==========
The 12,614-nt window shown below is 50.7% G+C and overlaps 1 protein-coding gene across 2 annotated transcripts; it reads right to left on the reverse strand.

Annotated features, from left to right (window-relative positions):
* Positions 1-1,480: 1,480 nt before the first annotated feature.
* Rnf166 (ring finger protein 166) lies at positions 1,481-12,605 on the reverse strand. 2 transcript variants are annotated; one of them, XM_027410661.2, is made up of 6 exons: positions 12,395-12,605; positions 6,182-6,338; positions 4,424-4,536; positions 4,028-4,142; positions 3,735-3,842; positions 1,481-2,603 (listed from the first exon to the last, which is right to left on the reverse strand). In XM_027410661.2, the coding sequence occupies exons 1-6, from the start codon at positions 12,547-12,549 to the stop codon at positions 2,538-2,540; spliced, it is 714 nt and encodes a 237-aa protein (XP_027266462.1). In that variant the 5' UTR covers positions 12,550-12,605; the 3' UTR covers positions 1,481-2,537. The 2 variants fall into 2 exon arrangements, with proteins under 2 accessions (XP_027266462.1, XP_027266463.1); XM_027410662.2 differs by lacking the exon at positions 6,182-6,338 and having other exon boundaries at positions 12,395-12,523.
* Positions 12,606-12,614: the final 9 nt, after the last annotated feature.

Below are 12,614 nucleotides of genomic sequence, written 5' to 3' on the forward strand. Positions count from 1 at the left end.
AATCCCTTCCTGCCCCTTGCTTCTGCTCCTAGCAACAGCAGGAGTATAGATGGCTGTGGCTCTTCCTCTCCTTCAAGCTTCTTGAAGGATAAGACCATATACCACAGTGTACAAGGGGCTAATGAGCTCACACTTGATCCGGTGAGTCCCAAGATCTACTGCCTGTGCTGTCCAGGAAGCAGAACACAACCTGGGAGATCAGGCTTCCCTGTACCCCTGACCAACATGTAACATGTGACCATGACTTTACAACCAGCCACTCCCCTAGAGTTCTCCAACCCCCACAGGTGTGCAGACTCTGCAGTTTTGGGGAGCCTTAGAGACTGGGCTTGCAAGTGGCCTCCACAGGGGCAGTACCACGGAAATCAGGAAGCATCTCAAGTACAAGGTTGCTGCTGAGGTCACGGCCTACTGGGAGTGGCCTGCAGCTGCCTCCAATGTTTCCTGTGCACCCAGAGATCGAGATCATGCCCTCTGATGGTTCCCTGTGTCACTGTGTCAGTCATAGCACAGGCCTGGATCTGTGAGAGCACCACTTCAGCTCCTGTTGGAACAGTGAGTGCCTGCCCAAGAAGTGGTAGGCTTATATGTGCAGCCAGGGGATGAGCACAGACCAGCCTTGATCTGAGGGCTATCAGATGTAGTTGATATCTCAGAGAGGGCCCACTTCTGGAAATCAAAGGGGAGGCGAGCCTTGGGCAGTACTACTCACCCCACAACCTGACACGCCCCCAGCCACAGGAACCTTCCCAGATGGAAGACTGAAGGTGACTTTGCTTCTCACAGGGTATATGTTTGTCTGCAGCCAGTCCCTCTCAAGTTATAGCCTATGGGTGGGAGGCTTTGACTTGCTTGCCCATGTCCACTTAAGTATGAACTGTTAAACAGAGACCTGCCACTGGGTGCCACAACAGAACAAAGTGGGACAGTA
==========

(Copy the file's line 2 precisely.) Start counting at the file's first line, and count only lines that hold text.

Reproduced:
Annotated features, from left to right (window-relative positions):